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Huntington Beach Trail

Huntington Beach Trail

This trail follows two of the most beautiful beaches in California and provides access to great seaside communities, piers, and main streets. In this guide, I will give you suggestions for where to start the trail, how to stay on the trail, (It gets confusing in one spot.) rental suggestions, website recommendations, extracurricular activities, nearby trails, what to eat, and more. Some of these suggestions are in this overview and others are in the POIs, tips, and other resources.

We’ll start our journey in Newport Beach. Finding the trail isn’t much of a chore. Just make a beeline toward the ocean, and you’ll cross the trail. However, finding parking is another story. There are a couple parking areas that currently charge $15 per day for parking. Metered parking is available on the main streets of town, but you want to use metered parking and short-term lots only if you plan to spend a couple hours on the trail… and I recommend more than a couple hours. Short-term parking can be expensive. Some people park in the various neighborhoods of Newport Beach, but you could drive around all day looking for an open spot, and you have to pay close attention to the signs, because each area is off-limits to parking at certain times on certain days, and the fines are hefty. You can also find parking at some of the State Beach lots, but these aren’t much cheaper and are more in the middle of the trail.

There are few bike/equipment rentals for this trail on the internet. But you’ll find scads of options when you get to the actual trail. These options increase during the summer months when new vendors come on board. I have provided a link to one bike rental option in the “other resources” section of this guide. Otherwise, look for at least one additional rental shop on Balboa Blvd. and many rental outfits near the beach and trail.

Don’t worry about packing lots of food. Restaurant and snack bar options abound in both Newport Beach and Huntington Beach. In Newport Beach, you’ll find numerous restaurants on Balboa Blvd. (the main drag) and in Huntington Beach, you will find many beachside eateries directly off the trail. Many of these are closed on weekdays during the off-season, but you will still find some of them open. Also, when you get to the pier at Huntington Beach, head east, across the PCH (local talk for the Pacific Coast Highway) and onto Main Street. You will love the food offerings just a couple blocks from the trail.

Before I take you any further, it’s important to note that there’s one tricky spot on the trail. If you follow the map included with this guide and take a look at the information in the Points of Interest (also with this guide) you shouldn’t have any problem. In general, you just follow the yellow striped line and stay close to the beach. But in the northern part of Newport Beach, you wander away from the beach and journey onto some side streets and a small but wide stretch of sidewalk along the PCH as it crosses the Santa Ana River.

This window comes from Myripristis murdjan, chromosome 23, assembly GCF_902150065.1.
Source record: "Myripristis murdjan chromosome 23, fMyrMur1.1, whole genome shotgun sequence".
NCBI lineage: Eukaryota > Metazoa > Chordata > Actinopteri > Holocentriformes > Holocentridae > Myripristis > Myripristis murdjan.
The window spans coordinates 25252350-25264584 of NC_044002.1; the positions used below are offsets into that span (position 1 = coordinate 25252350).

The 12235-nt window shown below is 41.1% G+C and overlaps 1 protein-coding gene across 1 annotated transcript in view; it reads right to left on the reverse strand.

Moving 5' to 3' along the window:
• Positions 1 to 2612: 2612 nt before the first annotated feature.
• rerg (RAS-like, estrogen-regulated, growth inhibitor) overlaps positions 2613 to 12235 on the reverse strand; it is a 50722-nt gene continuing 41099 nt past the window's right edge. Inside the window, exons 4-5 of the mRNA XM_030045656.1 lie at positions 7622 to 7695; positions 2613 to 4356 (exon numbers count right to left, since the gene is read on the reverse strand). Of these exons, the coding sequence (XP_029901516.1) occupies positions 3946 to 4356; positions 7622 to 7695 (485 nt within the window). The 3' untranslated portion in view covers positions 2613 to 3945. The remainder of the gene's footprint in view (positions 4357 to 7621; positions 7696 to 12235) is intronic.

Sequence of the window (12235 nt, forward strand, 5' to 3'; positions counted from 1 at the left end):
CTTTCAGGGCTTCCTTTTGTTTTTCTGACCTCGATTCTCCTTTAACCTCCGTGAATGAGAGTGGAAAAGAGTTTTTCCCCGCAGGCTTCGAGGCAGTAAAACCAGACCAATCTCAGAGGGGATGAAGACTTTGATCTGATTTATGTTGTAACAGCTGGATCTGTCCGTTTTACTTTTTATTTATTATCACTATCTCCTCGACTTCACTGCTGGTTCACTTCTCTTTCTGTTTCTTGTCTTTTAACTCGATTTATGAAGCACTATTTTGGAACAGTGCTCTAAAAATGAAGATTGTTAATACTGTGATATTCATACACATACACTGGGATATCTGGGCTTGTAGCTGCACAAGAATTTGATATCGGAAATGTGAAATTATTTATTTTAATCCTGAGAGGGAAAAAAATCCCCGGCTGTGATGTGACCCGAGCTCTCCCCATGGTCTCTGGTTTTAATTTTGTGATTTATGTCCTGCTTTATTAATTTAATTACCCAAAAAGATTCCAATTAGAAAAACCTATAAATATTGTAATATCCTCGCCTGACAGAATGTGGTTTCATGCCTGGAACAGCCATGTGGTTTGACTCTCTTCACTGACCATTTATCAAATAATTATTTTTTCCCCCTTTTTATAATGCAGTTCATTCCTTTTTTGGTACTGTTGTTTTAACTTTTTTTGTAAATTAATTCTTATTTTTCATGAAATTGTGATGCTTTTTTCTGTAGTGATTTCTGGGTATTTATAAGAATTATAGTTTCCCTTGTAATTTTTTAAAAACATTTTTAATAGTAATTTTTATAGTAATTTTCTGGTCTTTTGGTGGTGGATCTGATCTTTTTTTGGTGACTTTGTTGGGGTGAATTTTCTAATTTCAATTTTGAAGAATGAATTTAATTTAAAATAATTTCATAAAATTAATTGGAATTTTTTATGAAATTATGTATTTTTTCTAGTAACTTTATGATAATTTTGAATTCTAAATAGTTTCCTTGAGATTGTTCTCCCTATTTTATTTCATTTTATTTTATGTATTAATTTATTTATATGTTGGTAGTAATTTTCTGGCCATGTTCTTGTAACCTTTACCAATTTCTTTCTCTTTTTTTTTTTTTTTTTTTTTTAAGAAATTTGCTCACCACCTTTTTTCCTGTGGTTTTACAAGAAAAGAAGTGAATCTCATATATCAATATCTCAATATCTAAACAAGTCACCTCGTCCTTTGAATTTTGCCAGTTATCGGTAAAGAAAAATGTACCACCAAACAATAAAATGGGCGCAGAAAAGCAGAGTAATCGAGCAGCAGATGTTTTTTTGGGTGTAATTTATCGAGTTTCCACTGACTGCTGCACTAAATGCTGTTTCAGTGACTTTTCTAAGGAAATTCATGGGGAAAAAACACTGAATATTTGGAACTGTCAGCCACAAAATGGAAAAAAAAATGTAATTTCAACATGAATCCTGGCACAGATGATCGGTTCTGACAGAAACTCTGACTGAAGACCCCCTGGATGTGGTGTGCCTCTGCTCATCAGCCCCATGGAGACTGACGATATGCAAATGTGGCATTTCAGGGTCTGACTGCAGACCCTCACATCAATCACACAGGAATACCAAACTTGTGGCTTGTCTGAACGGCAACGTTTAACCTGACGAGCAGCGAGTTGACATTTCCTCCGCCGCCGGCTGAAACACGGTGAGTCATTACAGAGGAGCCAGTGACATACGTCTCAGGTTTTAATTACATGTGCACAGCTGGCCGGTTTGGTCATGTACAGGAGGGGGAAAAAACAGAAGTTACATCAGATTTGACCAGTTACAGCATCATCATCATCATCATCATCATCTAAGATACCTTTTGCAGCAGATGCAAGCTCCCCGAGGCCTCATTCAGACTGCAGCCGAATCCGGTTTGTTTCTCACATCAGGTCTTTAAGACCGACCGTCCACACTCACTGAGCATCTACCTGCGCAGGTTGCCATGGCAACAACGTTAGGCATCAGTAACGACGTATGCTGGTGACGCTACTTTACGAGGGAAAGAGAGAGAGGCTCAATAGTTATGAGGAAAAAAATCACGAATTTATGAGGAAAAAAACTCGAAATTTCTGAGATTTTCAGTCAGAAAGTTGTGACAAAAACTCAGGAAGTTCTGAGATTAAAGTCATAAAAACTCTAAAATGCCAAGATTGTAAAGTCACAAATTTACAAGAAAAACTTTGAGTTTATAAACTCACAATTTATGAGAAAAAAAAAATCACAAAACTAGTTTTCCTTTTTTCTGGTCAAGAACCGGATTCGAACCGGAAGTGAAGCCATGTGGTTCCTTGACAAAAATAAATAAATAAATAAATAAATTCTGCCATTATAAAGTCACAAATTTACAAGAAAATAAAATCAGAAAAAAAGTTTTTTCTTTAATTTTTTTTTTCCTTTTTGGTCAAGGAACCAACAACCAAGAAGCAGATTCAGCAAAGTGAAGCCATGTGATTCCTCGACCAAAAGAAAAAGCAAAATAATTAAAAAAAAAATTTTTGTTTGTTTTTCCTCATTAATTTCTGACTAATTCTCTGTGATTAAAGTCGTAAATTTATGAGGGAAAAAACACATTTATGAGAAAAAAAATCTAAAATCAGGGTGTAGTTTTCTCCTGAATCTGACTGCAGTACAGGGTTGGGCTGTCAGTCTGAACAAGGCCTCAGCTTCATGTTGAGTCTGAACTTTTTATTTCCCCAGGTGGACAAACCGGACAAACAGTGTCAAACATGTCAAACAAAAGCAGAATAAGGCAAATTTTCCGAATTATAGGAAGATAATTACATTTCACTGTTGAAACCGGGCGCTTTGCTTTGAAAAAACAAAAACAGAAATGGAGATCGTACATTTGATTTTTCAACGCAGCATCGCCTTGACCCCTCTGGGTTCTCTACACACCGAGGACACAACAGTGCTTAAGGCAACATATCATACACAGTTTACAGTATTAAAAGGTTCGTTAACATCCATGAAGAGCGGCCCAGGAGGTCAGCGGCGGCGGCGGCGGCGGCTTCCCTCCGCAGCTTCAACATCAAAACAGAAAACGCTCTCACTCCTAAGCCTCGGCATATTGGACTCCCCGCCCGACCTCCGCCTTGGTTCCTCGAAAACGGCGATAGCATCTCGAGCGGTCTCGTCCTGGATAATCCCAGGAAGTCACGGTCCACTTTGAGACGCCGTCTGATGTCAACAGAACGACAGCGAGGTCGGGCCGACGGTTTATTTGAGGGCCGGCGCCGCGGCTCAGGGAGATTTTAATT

And speaking of the Santa Ana River, you can access the Santa Ana River Trail from the Huntington Beach Trail on the north side of the bridge described above. There is a guide available for that trail. It is truly epic.

Whether you navigate this trail on a cruiser, a tandem, a recumbent, a Trikke, a Stepper, an Elliptigo, a Terratrike, inline skates, a wheelchair, a road bike, mountain bike, or your good ol’ hooves, take time to enjoy the beaches, the palm trees, the ocean, the flowers, the food, the shopping, and the people watching.

Tips: – Try to get here on a weekday, if possible.
– Even if you own a bike, you might want to try renting a local cruiser. They’re inexpensive, easy to ride, and much simpler than packing your own bike all the way here.
– If this trail is too crowded or not enough of a workout for you, then consider heading up the Santa Ana River Trail (Guide available) located just north of Newport Beach as you cross the bridge on the Pacific Coast Highway.
– Only tourists (like me) call it the Pacific Coast Highway. Locals call it “the PCH.”
– If you are traveling here from other parts of the U.S./world, you may want to bring plenty of cash. Credit cards and checks are not accepted in some businesses including many of the bike rental shops.
– Don’t assume that it will always be warm because you’re in southern California. The breezes off the Pacific can be downright chilly sometimes, so carry an extra long-sleeved shirt or jacket. By the way, that same Pacific breeze can feel pretty darned nice on a hot summer afternoon.

Trail Map

Suggested Lodging

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